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Concurrent Session VII Presentations


Thursday, July 18, 2013
1:45 pm – 2:45 pm


VII–B: Improving the Quality of School-Level Finance Data

Stephen Cornman, National Center for Education Statistics
Stephanie Stullich and Heather Rieman, U.S. Department of Education
Peggy O’Guin, California Department of Education)
David Uhlig, Charlottesville City Public Schools (Virginia)

    Concerns about the equitable distribution of school funding within school districts have led to new federal data collections on school-level expenditures. The first of these was for the 2008–09 school year, as required under the American Recovery and Reinvestment Act (ARRA), and asked states to collect and report school-level data on both personnel and nonpersonnel expenditures. Subsequently, the Office for Civil Rights added a similar data collection to its Civil Rights Data Collection. Legislation has now been proposed that would change the Title I comparability provision to require districts to demonstrate that actual expenditures in Title I schools are comparable to those in non-Title I schools rather than to use proxies, such as student-staff ratios or estimates of school expenditures based on average teacher salaries. This panel will discuss the challenges of collecting finance data at the school level; current state and local practices for tracking and reporting expenditures at the district level and the school level; data quality issues that are evident in the school-level data collected thus far; and possible strategies for improving the accuracy and completeness of the data, such as developing standardized protocols for attributing costs to schools. Particular attention will be paid to the challenges that relate to collecting school-level data on nonpersonnel expenditures. These issues will be discussed from the perspectives of local and state fiscal coordinators as well as federal employees.

VII–C: Data Analysis Technical Assistance Community of Practice in Education (DATA-COPE) Open Session

Dorothyjean Cratty, National Center for Education Statistics
Jared Knowles, Wisconsin Department of Public Instruction

    This open session for the broad Data Analysis Community of Practice in Education (DATA-COPE) will support the exchange of information and resources for state and district education agencies and their partners. The focus of this exchange is on statistical methods for analyzing administrative data. This is not a policy or IT discussion session but an “in the weeds” methodological knowledge utilization session. Some of the areas of interest to the core DATA-COPE user group of state education agency (SEA) and local education agency (LEA) analysts are growth models, teacher effects, early warning indicators, student population projections, synthetic datasets, GIS data, data visualizations, and powerful descriptive analysis.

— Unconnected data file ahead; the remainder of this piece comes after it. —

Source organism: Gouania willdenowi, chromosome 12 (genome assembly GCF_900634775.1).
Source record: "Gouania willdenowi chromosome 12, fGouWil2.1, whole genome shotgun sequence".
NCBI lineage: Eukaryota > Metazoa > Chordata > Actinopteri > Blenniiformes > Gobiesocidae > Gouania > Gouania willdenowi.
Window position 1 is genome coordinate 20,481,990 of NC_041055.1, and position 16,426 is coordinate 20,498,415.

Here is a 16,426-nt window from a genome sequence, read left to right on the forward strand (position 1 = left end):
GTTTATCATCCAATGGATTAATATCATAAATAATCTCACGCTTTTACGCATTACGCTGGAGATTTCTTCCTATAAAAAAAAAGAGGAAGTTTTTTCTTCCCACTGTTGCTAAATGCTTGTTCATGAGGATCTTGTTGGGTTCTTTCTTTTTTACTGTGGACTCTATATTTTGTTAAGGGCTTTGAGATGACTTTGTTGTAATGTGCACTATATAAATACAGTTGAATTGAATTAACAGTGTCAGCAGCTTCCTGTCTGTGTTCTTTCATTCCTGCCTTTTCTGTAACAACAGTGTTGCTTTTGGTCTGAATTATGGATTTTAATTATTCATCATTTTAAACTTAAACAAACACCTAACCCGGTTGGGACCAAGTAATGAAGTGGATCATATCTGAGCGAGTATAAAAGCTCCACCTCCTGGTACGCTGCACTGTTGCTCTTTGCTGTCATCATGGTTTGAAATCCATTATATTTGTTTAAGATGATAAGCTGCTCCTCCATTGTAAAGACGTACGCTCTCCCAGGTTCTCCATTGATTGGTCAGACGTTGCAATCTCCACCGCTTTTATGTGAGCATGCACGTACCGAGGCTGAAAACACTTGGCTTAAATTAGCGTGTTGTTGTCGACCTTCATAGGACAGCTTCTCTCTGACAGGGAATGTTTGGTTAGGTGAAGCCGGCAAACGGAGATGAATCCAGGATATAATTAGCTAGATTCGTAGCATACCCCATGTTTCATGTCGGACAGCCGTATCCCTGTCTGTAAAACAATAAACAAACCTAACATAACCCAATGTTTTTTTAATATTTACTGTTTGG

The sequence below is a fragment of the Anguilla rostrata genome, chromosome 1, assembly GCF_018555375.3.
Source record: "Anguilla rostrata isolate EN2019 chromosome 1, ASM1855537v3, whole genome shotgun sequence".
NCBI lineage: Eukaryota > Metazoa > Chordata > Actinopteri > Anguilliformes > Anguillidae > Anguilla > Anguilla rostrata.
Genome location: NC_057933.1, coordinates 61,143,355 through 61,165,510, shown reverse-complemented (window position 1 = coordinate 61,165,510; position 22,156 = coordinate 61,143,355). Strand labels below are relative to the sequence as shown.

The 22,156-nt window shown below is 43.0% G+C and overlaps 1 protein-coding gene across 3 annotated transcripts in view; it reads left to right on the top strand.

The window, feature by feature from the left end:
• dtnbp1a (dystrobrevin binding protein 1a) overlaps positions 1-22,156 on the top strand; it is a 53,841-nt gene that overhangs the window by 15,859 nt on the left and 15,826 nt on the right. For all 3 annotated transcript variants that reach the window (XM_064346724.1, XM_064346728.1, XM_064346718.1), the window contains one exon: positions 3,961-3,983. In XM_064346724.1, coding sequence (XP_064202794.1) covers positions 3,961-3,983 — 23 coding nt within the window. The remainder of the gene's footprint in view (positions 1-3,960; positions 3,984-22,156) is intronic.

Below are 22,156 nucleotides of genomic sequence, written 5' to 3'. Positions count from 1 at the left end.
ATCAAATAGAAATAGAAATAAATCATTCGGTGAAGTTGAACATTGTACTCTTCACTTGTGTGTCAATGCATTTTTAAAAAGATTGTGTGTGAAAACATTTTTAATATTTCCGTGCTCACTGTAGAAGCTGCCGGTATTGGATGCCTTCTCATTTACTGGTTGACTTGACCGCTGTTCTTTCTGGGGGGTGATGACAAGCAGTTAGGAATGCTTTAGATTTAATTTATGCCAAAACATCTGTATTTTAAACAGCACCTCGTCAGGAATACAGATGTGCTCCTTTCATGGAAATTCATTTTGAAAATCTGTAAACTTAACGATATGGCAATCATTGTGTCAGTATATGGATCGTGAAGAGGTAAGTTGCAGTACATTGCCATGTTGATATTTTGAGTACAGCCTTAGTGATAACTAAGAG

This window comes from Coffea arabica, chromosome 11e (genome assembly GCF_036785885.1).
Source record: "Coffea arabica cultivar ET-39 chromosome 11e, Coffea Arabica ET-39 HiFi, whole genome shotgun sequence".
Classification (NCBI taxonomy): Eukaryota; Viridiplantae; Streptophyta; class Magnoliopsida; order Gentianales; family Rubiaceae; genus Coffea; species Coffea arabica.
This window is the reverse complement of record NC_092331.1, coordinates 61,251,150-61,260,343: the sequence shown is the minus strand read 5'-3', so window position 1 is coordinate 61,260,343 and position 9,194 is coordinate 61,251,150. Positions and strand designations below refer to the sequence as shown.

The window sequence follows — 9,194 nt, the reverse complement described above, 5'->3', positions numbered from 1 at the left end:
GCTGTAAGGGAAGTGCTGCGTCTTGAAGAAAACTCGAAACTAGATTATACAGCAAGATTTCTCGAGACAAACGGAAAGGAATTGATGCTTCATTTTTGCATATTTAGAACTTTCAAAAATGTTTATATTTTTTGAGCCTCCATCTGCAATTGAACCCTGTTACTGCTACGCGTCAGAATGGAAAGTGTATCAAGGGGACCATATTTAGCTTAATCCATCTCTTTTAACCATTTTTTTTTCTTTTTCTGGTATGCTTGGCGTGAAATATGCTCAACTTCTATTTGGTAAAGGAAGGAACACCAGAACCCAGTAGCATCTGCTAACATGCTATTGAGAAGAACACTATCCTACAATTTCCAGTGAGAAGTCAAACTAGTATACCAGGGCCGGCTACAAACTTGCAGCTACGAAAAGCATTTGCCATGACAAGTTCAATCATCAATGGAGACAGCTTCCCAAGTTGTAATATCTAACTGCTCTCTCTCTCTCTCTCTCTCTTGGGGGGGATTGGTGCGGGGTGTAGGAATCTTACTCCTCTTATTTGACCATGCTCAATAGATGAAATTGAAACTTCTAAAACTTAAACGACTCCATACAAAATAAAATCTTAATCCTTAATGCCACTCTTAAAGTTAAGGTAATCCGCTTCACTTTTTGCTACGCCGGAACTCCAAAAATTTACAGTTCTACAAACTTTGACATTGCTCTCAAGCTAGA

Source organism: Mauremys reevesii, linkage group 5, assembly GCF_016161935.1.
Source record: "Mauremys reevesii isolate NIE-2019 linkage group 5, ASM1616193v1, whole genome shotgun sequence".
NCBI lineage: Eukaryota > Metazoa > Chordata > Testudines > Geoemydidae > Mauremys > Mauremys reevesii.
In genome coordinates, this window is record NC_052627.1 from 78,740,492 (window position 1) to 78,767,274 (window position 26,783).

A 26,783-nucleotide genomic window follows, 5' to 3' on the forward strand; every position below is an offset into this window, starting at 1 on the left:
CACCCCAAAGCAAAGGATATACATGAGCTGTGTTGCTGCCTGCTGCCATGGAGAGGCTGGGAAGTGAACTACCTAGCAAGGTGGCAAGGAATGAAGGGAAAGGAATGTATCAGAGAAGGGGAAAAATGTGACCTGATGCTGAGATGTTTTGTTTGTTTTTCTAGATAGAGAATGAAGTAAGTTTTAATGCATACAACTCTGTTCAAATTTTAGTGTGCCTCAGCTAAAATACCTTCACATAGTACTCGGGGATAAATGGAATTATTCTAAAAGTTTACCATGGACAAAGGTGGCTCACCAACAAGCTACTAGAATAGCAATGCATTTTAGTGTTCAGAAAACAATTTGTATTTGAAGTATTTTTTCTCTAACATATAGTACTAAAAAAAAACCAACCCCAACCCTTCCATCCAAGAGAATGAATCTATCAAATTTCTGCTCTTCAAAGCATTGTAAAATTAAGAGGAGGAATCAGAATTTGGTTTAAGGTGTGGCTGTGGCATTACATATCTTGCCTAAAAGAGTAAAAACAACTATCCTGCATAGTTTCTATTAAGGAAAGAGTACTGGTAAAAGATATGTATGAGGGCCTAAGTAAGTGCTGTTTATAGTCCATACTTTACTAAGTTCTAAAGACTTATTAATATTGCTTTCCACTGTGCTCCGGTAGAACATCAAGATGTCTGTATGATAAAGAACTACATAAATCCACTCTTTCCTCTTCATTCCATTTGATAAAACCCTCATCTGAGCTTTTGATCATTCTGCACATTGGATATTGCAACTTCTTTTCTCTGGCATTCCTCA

VII–D: Let's Cross State Lines Without Getting Lost

Jay Pennington, Iowa Department of Education
Kathy Gosa, Kansas State Department of Education
Tom Ogle, Missouri Department of Elementary and Secondary Education

    The state education agencies of Iowa, Kansas, Missouri, and Nebraska have been working together to build a foundation for data exchange. This eScholar Interstate ID eXchange project enables state administrators to locate students who may have continued school in a different state. This capability will aid in identifying false drop-outs and in more accurately reporting key education metrics. The panel members will discuss their progress and the technologies being used, including the Common Education Data Standards Connect tool. In addition, they will address the challenges encountered for their states, as well as the data policy and data governance issues that arose.

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VII–E: Rolling Thunder: Texas’ Methodical Approach to Flipping the Statewide Switch (CANCELLED)

Melody Parrish, Texas Education Agency

    Flipping the switch on anything statewide in a state like Texas is a massive undertaking. This session will cover the phased-approach mindset that has undergirded all aspects of the Texas Student Data System (TSDS) project. Every aspect of the TSDS project—from technical development and limited production releases to communications and expectations management to bringing more than 1,230 districts on board—has benefitted from this methodical and measured approach. Hear the successes and challenges encountered during the last three years as well as practical tips for making your next effort more successful.